SPRINGFIELD – The state’s agriculture director resigned last weekend at the request of Gov. J.B. Pritzker for failing to disclose contents of a 2012 email that pointed to the possible cover-up of a “rape in Champaign” and government “ghost workers,” the governor’s office said Monday, Jan. 13.
John Sullivan, a Democratic state senator from 2003 to 2017 who became ag director last year, knew about the July 2012 email “contemporaneously” but did not disclose its contents to state investigators, Pritzker’s office said.
In an interview with The Rushville Times Tuesday, Jan. 14 at his Rushville home, Sullivan said he was “shocked” when he discovered in a review of old emails over the weekend that he had received the forwarded email in 2012.
While he said he never fully read it at the time, he said he took “full responsibility,” but was “disappointed” in the governor’s statement on the matter.
The email in question was uncovered in an open records request by WBEZ-FM radio station in Chicago last week. It was sent by Michael McClain — a former lobbyist for the public utility ComEd and a close confidant of Democratic House Speaker Michael Madigan — to two high-ranking members of then-Gov. Pat Quinn’s staff seeking leniency for a state employee facing disciplinary action.
“He has kept his mouth shut on Jones’ ghost workers, the rape in Champaign and other items. He is loyal to the administration,” McClain said of the employee in the email obtained by WBEZ.
There were no other details regarding the possible cover-ups, and it is unclear who “Jones” is pertaining to the ghost workers. Pritzker’s office has forwarded the matter to the Office of the Executive Inspector General.
The Illinois State Police and Office of the Attorney General are working with the Champaign County state’s attorney on the matter as well.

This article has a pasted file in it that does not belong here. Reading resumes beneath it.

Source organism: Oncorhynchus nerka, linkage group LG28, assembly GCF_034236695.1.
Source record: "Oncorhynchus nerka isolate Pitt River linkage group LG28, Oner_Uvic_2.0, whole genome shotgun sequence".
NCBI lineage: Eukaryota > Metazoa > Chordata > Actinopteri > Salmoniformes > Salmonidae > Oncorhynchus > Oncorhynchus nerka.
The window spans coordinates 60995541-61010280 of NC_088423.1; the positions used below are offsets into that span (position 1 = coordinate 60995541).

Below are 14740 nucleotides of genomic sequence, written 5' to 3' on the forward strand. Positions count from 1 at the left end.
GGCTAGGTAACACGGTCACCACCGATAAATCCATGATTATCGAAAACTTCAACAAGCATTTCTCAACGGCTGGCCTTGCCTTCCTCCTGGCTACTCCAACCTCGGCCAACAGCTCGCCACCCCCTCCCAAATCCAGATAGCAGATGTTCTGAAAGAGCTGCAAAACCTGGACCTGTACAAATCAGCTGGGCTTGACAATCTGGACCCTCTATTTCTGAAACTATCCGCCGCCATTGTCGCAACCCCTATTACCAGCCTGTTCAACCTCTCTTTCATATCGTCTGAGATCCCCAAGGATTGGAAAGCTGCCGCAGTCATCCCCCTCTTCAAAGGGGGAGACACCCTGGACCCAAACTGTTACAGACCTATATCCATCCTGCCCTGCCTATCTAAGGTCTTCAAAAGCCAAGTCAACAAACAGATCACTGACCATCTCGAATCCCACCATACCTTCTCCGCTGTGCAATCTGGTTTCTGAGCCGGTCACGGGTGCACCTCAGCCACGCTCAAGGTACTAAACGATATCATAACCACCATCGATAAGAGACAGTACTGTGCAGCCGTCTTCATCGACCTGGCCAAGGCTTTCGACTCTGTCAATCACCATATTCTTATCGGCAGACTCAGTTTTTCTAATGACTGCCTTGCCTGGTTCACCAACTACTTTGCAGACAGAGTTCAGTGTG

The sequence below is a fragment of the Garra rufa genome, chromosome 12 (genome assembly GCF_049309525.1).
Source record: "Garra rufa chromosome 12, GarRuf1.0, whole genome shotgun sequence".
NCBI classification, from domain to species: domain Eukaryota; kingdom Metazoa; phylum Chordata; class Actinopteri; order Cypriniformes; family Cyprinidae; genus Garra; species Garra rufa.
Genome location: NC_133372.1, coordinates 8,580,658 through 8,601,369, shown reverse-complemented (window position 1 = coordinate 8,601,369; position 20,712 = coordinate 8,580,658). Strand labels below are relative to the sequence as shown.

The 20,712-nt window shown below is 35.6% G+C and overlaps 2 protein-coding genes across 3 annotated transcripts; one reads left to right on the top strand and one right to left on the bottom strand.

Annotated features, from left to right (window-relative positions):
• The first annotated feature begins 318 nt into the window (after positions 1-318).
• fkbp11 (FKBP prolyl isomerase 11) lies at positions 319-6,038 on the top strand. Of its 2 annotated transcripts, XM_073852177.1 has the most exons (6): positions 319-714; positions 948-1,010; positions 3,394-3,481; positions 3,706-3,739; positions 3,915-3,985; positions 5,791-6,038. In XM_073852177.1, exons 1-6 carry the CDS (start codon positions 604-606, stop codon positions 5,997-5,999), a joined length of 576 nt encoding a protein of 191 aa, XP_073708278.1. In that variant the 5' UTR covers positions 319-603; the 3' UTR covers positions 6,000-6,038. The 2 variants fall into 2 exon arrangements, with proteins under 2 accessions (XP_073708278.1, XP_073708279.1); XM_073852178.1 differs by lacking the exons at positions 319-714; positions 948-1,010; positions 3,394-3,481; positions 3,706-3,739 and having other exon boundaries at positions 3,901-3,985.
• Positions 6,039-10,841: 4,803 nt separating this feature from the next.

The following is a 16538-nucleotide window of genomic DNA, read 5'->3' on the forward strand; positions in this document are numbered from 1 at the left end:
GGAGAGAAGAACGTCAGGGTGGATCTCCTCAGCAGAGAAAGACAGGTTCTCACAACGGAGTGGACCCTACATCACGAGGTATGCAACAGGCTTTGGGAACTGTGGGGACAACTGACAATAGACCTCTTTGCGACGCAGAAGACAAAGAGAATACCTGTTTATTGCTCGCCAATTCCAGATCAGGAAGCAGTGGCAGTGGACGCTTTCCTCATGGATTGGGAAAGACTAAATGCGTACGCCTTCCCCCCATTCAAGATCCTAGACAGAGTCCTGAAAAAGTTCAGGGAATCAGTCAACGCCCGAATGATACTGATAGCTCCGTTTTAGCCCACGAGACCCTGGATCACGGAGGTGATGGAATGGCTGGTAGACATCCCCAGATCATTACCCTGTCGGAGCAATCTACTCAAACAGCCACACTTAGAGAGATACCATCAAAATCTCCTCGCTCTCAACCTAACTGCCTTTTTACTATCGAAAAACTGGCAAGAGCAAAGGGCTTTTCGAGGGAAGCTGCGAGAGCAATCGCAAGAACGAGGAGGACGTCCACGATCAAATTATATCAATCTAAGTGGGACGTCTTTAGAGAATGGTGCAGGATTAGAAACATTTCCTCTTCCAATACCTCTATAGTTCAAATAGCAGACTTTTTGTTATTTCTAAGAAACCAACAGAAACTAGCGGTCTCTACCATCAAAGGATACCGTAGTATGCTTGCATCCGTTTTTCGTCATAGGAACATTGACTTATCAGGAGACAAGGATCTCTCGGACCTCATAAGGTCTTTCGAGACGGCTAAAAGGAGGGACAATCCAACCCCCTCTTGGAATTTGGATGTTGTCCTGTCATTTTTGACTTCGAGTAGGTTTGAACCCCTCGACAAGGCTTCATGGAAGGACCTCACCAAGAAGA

Pritzker’s office said he “sought and accepted” the resignation from Sullivan over the weekend when new information came to light.
“Director Sullivan had a long and productive public service career as a state senator, and the governor is grateful for his willingness to serve in the administration. Director Sullivan put together an outstanding team at the Department of Agriculture, and as a result, the department’s work thrived,” Pritzker Communications Director Emily Bittner wrote in the statement.
“However, the governor holds all state employees to the highest ethical standards, and the governor requested the director’s resignation because he is disturbed that then-Senator Sullivan became aware of the existence of the July 31, 2012, email contemporaneously, and did not handle it appropriately, including not alerting the inspector general or other authorities.”
Sullivan told The Rushville Times the governor’s office reached out to him Friday, Jan. 10 and asked if he had received the email. He said that prompted him to search his email account, and that is when he discovered the forwarded email that had originated with McClain.
“I was stunned,” Sullivan said. “I immediately knew the optics and what it looked like.”
Sullivan said he received the email during a very stressful time when he was in the middle of a tough re-election campaign and had just returned from Johns Hopkins University Hospital in Baltimore, Maryland, where he learned his cancer had returned.
Sullivan said he believed he had never read the full seven-paragraph email, which included the damaging information in the final paragraph.
“I take full responsibility, and I’m not making excuses, but Mike McClain sends lots of emails, most of which I don’t even pay attention to,” Sullivan said. “I know in my mind and my heart that I did not read all of that email. If I had seen an email that talked about a rape in Champaign, I would have turned it over.”